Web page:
nep-tur New Economics Papers
on Tourism Economics
Issue of 2013‒09‒24
four papers chosen by
Laura Vici
Universita' di Bologna

  1. Seasonal Stability Tests in gretl. An Application to International Tourism Data By Díaz-Emparanza Herrero, Ignacio; Moral Zuazo, María Paz
  2. Quantified Traveler: Travel Feedback Meets the Cloud to Change Behavior By Jariyasunant, Jerald; Abou-Zeid, Maya; Carrel, Andre; Ekambaram, Venkatesan; Gaker, David; Sengupta, Raja; Walker, Joan L.
  3. DYPES: Vertical differentiation, schedule delay and entry deterrence: Low cost vs. full service airlines By Jorge Valido; M. Pilar Socorro; Francesca Medda
  4. The Driving Force behind the Boom and Bust in Construction in Europe By Yan Sun; Pritha Mitra; Alejandro Simone

  1. By: Díaz-Emparanza Herrero, Ignacio; Moral Zuazo, María Paz
    Abstract: The seasonal stability tests of Canova & Hansen (1995) (CH) provide a method complementary to that of Hylleberg et al. (1990) for testing for seasonal unit roots. But the distribution of the CH tests are unknown in small samples. We present a method to numerically compute critical values and P-values for the CH tests for any sample size and any seasonal periodicity. In fact this method is applicable to the types of seasonality which are commonly in use, but also to any other.
    Keywords: unit roots, surface response analysis, seasonality, Canova-Hansen
    JEL: C22 C63 C87
  2. By: Jariyasunant, Jerald; Abou-Zeid, Maya; Carrel, Andre; Ekambaram, Venkatesan; Gaker, David; Sengupta, Raja; Walker, Joan L.
    Abstract: We describe the design and evaluation of a system named Quantified Traveler (QT). QT is a Computational Travel Feedback System. Travel Feedback is an established programmatic method whereby travelers record travel in diaries, and meet with a counselor who guides her to alternate mode or trip decisions that are more sustainable or otherwise beneficial to society, while still meeting the subject’s mobility needs. QT is a computation surrogate for the counselor. Since counselor costs can limit the size of travel feedback programs, a system such as QT at the low costs of cloud computing, could dramatically increase scale, and thereby sustainable travel. QT uses an app on the phone to collect travel data, a server in the cloud to process it into travel diaries and then a personalized carbon, exercise, time, and cost footprint. The subject is able to see all of this information on the web. We evaluate with 135 subjects to learn if subjects let us use their personal phones and data-plans to build travel diaries, whether they actually use the website to look at their travel information, whether the design creates pro-environmental shifts in psychological variables measured by entry and exit surveys, and finally whether the revealed travel behavior records reduced driving. Before and after statistical analysis and the results from a structural equation model suggest that the results are a qualified success.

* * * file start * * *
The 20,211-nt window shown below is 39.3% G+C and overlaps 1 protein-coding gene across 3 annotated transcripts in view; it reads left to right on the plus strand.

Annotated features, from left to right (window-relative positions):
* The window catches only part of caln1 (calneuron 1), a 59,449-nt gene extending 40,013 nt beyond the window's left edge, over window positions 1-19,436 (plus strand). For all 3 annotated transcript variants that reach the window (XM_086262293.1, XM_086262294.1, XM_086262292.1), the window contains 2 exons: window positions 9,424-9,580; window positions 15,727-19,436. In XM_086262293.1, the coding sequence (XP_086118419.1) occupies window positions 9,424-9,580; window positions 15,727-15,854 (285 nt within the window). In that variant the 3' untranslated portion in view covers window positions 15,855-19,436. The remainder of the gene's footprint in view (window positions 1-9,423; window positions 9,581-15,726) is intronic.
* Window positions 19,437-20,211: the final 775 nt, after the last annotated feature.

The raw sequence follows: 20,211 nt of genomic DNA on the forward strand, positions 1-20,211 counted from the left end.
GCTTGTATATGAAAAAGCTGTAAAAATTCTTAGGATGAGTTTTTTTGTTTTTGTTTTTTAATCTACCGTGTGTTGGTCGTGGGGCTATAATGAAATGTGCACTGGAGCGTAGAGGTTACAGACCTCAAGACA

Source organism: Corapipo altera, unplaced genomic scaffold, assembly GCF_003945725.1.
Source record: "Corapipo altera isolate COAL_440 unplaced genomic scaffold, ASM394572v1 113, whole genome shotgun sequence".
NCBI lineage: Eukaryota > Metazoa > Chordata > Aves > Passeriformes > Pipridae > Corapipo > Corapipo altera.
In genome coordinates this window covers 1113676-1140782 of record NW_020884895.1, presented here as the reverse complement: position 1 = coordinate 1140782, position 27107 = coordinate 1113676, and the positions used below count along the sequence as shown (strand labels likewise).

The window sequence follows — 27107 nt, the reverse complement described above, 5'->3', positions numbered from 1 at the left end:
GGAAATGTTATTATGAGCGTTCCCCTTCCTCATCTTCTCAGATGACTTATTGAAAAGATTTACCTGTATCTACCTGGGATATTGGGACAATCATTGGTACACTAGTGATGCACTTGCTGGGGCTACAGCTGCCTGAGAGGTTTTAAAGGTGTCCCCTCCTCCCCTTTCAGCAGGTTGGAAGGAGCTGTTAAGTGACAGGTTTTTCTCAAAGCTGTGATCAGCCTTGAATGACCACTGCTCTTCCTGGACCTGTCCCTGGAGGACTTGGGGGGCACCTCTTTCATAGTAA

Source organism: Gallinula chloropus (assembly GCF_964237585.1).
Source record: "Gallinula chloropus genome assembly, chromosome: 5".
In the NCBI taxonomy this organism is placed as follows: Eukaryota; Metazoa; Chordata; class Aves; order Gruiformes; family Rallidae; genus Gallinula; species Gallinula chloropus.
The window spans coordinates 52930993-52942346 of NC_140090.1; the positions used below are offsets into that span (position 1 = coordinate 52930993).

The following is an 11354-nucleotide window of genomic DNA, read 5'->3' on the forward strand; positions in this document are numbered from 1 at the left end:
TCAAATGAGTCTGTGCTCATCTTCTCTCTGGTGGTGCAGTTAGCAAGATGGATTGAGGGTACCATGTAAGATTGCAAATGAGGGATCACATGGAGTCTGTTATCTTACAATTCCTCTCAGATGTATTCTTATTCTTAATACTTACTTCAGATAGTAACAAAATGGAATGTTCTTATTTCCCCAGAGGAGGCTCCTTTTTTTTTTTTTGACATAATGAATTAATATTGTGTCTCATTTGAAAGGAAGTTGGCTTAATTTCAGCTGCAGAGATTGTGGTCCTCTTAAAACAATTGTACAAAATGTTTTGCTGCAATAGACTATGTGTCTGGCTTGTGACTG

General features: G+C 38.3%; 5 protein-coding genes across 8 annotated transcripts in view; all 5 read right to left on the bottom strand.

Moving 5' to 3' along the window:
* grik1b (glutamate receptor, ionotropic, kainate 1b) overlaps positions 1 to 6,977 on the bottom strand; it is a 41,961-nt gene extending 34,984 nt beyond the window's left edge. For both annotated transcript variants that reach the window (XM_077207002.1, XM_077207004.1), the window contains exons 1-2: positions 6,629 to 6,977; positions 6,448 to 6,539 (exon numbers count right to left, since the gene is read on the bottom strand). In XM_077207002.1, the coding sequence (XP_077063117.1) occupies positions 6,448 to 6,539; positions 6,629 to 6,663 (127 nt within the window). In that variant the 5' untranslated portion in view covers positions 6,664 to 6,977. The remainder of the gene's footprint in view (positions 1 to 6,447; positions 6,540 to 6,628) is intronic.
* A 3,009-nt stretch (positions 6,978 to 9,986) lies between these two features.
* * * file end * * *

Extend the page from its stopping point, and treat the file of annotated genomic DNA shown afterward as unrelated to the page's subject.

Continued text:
Keywords: Engineering, sustainable transportation, computational travel feedback
    Date: 2013–09–01
  3. By: Jorge Valido; M. Pilar Socorro; Francesca Medda
    Abstract: We consider a market with a full-service (FS) carrier (the incumbent) and a low-cost (LC) carrier (the potential entrant). If the LC carrier enters the market, airlines compete in ticket prices and frequency with vertically differentiated products. The higher the frequency, the lower passenger’s generalized price. Thus, more frequency allows airlines to increase ticket prices without losing demand. In this context, we show that the incumbent may increase the frequency offered in order to deter the LC carrier entry. We show that if the airport capacity is low enough the LC carrier entry can be easily blocked or deterred. However, if the airport capacity is sufficiently high, the LC carrier entry must be accommodated.
    Date: 2013–07
  4. By: Yan Sun; Pritha Mitra; Alejandro Simone
    Abstract: This paper studies the factors behind pro-cyclical but widely varying construction shares (as a percent of GDP) across countries, with a strong focus on European countries. Using a dataset covering 48 countries (including advanced and emerging economies within and outside Europe) for 1990-2011, we find that country’s geography, demographics, and economic conditions are the key determinants of a norm around which actual construction shares revolve in a simple AR(1) and error-correction process. The empirical results show that in many European countries, construction shares overshoot relative to their norms before the recent global crisis, but they have fallen significantly since the crisis. Nevertheless, there is still room for further adjustment in construction shares in some countries which may weigh on economic recovery.
    Keywords: Infrastructure;Europe;Euro Area;Housing;Tourism;Economic conditions;Demand;Business cycles;Developed countries;Developing countries;Cross country analysis;Construction, Business Cycle, Error-correction, European Growth
    Date: 2013–08–21

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